Use this URL to cite or link to this record in EThOS: http://ethos.bl.uk/OrderDetails.do?uin=uk.bl.ethos.660047
Title: Mind, body and the philosophical theology of Donald M. MacKay
Author: Norman, D. A.
Awarding Body: University of Edinburgh
Current Institution: University of Edinburgh
Date of Award: 2004
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Abstract:
For D.M. MacKay, the notion of complementary descriptions was a very powerful though somewhat controversial logical tool. As a brain scientist with strong philosophical and religious interests, MacKay used this tool to bring together aspects of his thinking that others in his position often allow to remain disparate. His primary use of this tool was to understand the relationship between physiological brain descriptions on the one hand and the psychological and spiritual descriptions of cognitive psychology and theological anthropology on the other. He also argued, more broadly, for the complementary relationship between science and theology and, more narrowly, for the complementary relationship between deterministic ‘observer-only’ descriptions and libertarian ‘agent-oriented’ descriptions. He called this complementarity-based world view ‘Comprehensive Realism’. The research hypothesis of this thesis will be that Comprehensive Realism offers a way of dealing with the problem known in contemporary Anglo/American philosophy as ‘the mind/body problem’ that is fully compatible with evangelical Christian theology. In the first two chapters, we will introduce the mind/body problem as it has presented itself to the Christian Church throughout history with special attention to the modern philosophical debate as it progressed throughout D.M. MacKay’s career. In chapters three, four and five, we will discuss MacKay’s doctrine of logical complementarity and how he applied this concept to the mind/body problem and the closely related philosophical debate over freedom and determinism. Since contemporary debate over the mind/body problem among Christian philosophical theologians has centred around individuals eschatology, in chapters six and seven we will discuss MacKay’s limited treatment of the bodily resurrection and, in response to several theories that have been put forward since MacKay’s death, propose a more extended Comprehensive Realist account based upon the fundamental principles of MacKay’s philosophical theology.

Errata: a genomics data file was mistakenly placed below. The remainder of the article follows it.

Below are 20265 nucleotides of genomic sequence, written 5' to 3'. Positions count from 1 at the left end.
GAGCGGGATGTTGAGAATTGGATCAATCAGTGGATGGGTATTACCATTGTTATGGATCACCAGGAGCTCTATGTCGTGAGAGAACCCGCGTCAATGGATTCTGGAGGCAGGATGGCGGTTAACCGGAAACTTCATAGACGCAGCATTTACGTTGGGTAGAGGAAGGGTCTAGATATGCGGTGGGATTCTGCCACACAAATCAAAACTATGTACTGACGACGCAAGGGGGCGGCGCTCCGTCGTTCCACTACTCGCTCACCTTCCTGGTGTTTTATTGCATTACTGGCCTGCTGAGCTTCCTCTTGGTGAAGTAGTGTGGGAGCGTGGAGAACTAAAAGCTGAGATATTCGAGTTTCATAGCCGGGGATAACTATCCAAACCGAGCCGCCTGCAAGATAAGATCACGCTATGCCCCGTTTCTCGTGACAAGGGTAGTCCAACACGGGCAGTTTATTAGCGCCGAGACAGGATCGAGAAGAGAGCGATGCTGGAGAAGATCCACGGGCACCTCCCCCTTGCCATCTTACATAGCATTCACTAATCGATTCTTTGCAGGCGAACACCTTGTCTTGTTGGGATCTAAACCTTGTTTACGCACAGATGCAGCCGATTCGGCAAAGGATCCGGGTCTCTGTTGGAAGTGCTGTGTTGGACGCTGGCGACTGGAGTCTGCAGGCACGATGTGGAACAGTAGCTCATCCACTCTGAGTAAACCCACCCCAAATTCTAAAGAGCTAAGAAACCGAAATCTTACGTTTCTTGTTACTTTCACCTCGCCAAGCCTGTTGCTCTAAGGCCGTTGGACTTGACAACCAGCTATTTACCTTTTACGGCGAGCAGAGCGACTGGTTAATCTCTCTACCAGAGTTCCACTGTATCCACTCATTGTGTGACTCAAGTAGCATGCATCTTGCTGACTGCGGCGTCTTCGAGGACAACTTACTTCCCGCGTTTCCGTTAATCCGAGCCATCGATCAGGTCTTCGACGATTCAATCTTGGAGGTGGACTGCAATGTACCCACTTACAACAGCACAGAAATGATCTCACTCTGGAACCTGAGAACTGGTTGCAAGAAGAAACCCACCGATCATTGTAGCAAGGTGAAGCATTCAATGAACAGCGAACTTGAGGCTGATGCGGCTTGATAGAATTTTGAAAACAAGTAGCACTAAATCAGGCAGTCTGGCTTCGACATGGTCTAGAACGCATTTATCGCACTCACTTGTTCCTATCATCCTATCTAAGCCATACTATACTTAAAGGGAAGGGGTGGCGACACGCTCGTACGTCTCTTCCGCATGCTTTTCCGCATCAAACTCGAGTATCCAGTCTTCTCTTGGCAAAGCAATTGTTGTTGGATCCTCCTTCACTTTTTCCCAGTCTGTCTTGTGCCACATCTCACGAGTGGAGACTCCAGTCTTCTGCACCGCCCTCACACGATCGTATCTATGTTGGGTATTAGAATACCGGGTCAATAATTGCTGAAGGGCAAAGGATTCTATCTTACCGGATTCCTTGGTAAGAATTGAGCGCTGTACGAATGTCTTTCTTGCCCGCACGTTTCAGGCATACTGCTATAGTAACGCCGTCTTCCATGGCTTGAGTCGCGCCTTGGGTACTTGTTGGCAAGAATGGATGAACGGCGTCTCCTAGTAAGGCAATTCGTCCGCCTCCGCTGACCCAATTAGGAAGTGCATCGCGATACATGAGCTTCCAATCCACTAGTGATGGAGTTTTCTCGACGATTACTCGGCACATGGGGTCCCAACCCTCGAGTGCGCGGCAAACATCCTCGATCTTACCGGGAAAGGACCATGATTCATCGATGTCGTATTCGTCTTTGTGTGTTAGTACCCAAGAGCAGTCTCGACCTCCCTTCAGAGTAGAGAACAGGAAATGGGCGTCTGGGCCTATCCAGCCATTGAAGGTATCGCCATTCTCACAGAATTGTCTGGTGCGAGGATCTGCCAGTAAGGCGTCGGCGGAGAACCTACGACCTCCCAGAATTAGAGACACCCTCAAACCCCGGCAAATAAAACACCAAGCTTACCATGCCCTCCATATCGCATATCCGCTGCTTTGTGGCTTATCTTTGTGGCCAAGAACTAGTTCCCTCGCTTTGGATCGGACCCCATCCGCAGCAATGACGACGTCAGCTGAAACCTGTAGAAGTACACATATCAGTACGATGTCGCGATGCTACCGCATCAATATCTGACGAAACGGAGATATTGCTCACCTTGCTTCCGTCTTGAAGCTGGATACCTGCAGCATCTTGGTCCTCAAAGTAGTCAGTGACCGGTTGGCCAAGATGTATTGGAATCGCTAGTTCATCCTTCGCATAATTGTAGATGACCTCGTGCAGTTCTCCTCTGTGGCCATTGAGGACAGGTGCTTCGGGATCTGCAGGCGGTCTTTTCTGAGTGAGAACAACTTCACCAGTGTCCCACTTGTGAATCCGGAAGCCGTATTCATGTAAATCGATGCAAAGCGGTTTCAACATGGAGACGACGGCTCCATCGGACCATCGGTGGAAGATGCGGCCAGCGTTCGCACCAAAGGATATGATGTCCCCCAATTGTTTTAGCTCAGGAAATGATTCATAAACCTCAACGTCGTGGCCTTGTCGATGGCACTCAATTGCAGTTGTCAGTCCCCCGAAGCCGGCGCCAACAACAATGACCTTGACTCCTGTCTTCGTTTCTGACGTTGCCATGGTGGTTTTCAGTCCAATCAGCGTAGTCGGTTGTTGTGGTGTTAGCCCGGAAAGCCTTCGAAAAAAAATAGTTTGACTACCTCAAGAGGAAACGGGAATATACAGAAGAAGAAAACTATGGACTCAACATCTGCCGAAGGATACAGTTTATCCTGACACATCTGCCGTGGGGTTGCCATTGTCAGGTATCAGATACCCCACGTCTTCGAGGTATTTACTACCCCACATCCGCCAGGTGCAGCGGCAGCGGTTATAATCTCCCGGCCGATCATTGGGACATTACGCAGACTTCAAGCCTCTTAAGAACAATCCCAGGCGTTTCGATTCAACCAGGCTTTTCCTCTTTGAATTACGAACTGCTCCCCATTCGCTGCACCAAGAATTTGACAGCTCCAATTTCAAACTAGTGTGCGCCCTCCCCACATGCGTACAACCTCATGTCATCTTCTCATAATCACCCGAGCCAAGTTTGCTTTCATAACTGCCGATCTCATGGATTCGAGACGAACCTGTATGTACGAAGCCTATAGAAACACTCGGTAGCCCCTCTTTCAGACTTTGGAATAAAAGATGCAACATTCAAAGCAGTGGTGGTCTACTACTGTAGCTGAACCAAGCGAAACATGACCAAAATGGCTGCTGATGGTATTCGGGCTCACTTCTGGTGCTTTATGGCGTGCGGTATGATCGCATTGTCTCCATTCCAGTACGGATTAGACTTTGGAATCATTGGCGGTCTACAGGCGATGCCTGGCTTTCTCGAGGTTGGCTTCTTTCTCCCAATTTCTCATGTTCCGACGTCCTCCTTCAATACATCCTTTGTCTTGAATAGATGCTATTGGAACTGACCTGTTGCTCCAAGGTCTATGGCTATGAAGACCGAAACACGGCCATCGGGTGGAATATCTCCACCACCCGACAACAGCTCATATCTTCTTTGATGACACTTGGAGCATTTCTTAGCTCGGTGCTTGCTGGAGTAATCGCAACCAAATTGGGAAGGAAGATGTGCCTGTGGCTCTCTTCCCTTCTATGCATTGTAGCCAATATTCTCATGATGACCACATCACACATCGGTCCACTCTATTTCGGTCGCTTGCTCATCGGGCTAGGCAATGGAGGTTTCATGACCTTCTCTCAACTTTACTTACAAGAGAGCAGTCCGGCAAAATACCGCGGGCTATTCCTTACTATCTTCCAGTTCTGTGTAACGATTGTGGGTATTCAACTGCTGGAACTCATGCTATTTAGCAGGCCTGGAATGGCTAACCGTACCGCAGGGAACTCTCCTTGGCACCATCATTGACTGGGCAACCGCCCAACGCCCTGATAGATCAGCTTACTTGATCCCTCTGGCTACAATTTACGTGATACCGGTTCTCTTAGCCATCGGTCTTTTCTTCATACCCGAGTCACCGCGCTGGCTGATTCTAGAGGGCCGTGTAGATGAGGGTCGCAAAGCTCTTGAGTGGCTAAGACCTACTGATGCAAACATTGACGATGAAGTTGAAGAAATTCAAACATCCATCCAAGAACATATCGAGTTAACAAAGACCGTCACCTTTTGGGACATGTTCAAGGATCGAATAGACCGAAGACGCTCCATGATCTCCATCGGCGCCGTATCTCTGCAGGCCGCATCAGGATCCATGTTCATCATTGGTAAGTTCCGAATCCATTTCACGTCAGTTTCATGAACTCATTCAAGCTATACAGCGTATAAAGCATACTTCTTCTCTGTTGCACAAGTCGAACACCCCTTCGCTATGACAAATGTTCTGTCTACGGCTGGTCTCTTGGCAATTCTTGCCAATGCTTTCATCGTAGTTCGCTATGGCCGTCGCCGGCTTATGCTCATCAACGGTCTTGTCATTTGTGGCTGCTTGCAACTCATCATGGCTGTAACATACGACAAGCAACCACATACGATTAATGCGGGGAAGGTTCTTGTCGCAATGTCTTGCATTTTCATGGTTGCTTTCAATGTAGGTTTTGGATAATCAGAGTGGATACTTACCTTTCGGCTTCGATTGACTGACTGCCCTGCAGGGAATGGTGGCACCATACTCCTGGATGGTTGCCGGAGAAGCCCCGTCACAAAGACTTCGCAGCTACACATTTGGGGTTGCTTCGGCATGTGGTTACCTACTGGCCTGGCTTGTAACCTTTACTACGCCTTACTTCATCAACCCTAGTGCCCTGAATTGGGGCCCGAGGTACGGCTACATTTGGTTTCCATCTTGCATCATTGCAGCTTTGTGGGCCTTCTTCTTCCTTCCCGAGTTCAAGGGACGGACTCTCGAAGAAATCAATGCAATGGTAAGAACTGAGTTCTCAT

Supervisor: Not available Sponsor: Not available
Qualification Name: Thesis (Ph.D.) Qualification Level: Doctoral
EThOS ID: uk.bl.ethos.660047  DOI: Not available
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